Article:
“I love doing criminal defense law. It’s like teaching where I am educating the court with a particular set of facts. Being on center stage, I am comfortable doing this.” Biel especially appreciates the camaraderie between he and his clients as well as between co-defense attorney and prosecuting attorneys.
His push is to get the legislature to reconsider which crimes are applicable for sealing. Recognition of past conviction is a social inequality that creates so many barriers moving “into the middle class.” This is a country, Alex says, that makes it virtually impossible to climb out of a bad education, a low income community, and a criminal record. He believes that once you are sentenced, complete your probation, pay restitution, then the record should be sealed. The convictions and arrests should be vacated.
While the law is Byzantine when it comes to vacating not-guilty verdicts and expunging background records, the barriers after conviction are monumental.
Both Connie and Alex cite a recent case in Benton County – City of Richland v. Briana Wakefield – as the high-water mark for putting a stop to forcing people who are indigent and poor to pay these excessive fees. Also, there are many examples of individuals who become seriously ill while on a work crew (to pay off LFOs), who then fail to report to work one day, and then get charged with escape and then jailed for non-payment. The judge in Benton County District Court is the primary collection office.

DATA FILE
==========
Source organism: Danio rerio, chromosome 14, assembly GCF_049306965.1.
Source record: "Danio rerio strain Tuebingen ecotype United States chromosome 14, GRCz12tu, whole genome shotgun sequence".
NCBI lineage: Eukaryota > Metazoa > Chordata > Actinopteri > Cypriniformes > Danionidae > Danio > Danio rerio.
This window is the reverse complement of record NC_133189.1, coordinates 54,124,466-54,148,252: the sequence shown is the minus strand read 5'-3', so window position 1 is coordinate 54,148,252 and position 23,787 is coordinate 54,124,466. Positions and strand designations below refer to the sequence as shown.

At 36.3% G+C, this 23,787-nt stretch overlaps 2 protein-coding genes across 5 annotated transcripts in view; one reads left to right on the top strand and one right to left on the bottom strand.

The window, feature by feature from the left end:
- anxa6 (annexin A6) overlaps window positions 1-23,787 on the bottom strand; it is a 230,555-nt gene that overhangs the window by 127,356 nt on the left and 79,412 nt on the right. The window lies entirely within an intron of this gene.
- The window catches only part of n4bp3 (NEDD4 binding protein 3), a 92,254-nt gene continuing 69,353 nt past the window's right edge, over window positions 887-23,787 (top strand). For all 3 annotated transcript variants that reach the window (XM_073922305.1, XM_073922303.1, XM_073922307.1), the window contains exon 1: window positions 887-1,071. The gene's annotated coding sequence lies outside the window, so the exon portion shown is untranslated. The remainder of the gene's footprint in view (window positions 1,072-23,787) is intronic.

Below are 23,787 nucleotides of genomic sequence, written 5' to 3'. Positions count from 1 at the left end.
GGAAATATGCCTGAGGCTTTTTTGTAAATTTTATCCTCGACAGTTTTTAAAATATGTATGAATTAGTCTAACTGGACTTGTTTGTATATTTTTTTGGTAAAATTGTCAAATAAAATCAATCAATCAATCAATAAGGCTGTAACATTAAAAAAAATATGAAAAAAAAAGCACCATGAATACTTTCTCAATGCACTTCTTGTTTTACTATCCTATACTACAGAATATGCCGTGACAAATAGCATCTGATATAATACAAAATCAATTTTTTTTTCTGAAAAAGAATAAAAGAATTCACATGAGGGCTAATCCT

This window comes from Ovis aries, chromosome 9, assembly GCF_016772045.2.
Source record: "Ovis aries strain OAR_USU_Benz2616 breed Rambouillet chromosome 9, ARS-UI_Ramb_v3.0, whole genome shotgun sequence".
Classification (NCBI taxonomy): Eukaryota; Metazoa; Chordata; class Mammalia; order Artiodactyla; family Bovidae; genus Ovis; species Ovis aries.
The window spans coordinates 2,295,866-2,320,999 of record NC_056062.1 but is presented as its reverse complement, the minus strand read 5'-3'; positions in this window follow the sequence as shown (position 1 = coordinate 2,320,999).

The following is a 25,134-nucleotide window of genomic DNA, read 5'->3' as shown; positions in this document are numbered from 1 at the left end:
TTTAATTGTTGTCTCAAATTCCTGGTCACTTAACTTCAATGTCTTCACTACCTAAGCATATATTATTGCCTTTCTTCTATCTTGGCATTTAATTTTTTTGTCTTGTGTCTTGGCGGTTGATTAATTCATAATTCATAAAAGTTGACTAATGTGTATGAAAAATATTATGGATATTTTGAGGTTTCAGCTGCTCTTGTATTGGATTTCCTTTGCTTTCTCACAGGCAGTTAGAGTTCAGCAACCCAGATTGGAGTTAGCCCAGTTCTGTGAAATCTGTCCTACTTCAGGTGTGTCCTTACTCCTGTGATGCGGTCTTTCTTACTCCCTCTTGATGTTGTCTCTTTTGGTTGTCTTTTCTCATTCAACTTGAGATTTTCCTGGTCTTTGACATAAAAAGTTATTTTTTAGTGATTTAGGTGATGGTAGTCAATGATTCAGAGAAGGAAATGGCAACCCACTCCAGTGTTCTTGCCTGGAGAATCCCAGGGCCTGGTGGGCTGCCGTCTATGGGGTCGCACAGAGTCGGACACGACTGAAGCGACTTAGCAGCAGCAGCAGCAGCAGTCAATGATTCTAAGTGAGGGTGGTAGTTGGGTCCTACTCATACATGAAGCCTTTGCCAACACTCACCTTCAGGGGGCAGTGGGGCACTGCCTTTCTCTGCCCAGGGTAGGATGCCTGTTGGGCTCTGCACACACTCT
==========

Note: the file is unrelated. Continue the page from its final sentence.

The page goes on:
There is an even colder impediment ex-felons face restoring their civil rights: they have to pay their legal debts entirely before getting the God-given American right to vote. The following are comments from former felons talking about this ostracism and alienation (from Katherine A. Beckett, Alexes M. Harris, and Heather Evans’ report, The Assessment and Consequences of Legal Financial Obligations in Washington State funded by Washington State Minority and Justice Commission):
- It [not being able to vote] is one piece of a much larger feeling of not being permitted to participate in society that I’m supposed to be adjusting to again.
- The thing that really hurts me is not having the ability to vote. So that’s the reason I’m pursuing the expungement, because for me, just being involved and active politically, it’s something that I really value, and I don’t have that right to vote.
- I would love to vote. I would love to work on a campaign, you know? I would love to be involved in my community. Right now, I have to realize that I can’t, because of what I did. But that hurts, that hurts a lot.
- That’s really messed up that we can’t vote. It makes me feel less of an American, that’s what we have, is our right to vote.
Connie, Alex and the researchers cited here believe placing a moratorium on the assessment of all LFOs is the right course of action, as well as stopping the interest and collection fees for LFOs. The $500 Victim Penalty Assessment fee and any true restitution orders would be the only mandatory penalties.
[dc]“I[/dc]f the court has been given substantial evidence the person will not be able to pay post sentencing, then the LFO should be waived,” Alex Biel states. “A judge could throw any number out there, and that’s the Catch-22. This country is about second chances, giving people the opportunity to make amends and move on past their mistakes. I really believe that.”